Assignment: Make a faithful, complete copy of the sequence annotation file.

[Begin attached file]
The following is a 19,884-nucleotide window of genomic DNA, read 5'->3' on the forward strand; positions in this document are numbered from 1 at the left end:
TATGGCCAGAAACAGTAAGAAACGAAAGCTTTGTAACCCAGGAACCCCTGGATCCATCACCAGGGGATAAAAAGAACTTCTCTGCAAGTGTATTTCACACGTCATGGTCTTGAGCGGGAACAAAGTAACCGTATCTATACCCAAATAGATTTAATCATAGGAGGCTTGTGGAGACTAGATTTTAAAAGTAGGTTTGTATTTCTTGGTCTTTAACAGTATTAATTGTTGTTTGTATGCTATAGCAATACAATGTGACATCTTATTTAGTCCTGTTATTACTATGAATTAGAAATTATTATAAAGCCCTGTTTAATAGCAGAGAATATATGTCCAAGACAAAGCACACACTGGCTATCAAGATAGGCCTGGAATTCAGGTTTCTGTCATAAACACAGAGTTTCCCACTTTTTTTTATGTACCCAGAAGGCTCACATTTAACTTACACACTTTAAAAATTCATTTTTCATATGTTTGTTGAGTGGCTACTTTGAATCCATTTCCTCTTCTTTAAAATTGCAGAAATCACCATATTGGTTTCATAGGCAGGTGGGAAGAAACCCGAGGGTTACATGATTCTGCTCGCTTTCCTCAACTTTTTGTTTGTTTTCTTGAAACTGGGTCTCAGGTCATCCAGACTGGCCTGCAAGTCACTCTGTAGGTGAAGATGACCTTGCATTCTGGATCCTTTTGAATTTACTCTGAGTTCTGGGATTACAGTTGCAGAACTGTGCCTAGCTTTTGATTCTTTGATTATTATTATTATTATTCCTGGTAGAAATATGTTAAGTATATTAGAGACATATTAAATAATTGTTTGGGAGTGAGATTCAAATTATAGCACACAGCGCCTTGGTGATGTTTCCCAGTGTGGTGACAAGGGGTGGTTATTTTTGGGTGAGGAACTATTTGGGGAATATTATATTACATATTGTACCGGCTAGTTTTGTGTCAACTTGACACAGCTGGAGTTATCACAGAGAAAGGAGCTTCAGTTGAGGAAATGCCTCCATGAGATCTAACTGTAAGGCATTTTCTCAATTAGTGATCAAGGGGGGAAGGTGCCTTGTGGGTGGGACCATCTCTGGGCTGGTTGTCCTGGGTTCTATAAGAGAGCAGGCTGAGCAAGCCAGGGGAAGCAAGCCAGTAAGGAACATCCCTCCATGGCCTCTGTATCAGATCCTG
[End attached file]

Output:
The following is a 19,884-nucleotide window of genomic DNA, read 5'->3' on the forward strand; positions in this document are numbered from 1 at the left end:
TATGGCCAGAAACAGTAAGAAACGAAAGCTTTGTAACCCAGGAACCCCTGGATCCATCACCAGGGGATAAAAAGAACTTCTCTGCAAGTGTATTTCACACGTCATGGTCTTGAGCGGGAACAAAGTAACCGTATCTATACCCAAATAGATTTAATCATAGGAGGCTTGTGGAGACTAGATTTTAAAAGTAGGTTTGTATTTCTTGGTCTTTAACAGTATTAATTGTTGTTTGTATGCTATAGCAATACAATGTGACATCTTATTTAGTCCTGTTATTACTATGAATTAGAAATTATTATAAAGCCCTGTTTAATAGCAGAGAATATATGTCCAAGACAAAGCACACACTGGCTATCAAGATAGGCCTGGAATTCAGGTTTCTGTCATAAACACAGAGTTTCCCACTTTTTTTTATGTACCCAGAAGGCTCACATTTAACTTACACACTTTAAAAATTCATTTTTCATATGTTTGTTGAGTGGCTACTTTGAATCCATTTCCTCTTCTTTAAAATTGCAGAAATCACCATATTGGTTTCATAGGCAGGTGGGAAGAAACCCGAGGGTTACATGATTCTGCTCGCTTTCCTCAACTTTTTGTTTGTTTTCTTGAAACTGGGTCTCAGGTCATCCAGACTGGCCTGCAAGTCACTCTGTAGGTGAAGATGACCTTGCATTCTGGATCCTTTTGAATTTACTCTGAGTTCTGGGATTACAGTTGCAGAACTGTGCCTAGCTTTTGATTCTTTGATTATTATTATTATTATTCCTGGTAGAAATATGTTAAGTATATTAGAGACATATTAAATAATTGTTTGGGAGTGAGATTCAAATTATAGCACACAGCGCCTTGGTGATGTTTCCCAGTGTGGTGACAAGGGGTGGTTATTTTTGGGTGAGGAACTATTTGGGGAATATTATATTACATATTGTACCGGCTAGTTTTGTGTCAACTTGACACAGCTGGAGTTATCACAGAGAAAGGAGCTTCAGTTGAGGAAATGCCTCCATGAGATCTAACTGTAAGGCATTTTCTCAATTAGTGATCAAGGGGGGAAGGTGCCTTGTGGGTGGGACCATCTCTGGGCTGGTTGTCCTGGGTTCTATAAGAGAGCAGGCTGAGCAAGCCAGGGGAAGCAAGCCAGTAAGGAACATCCCTCCATGGCCTCTGTATCAGATCCTG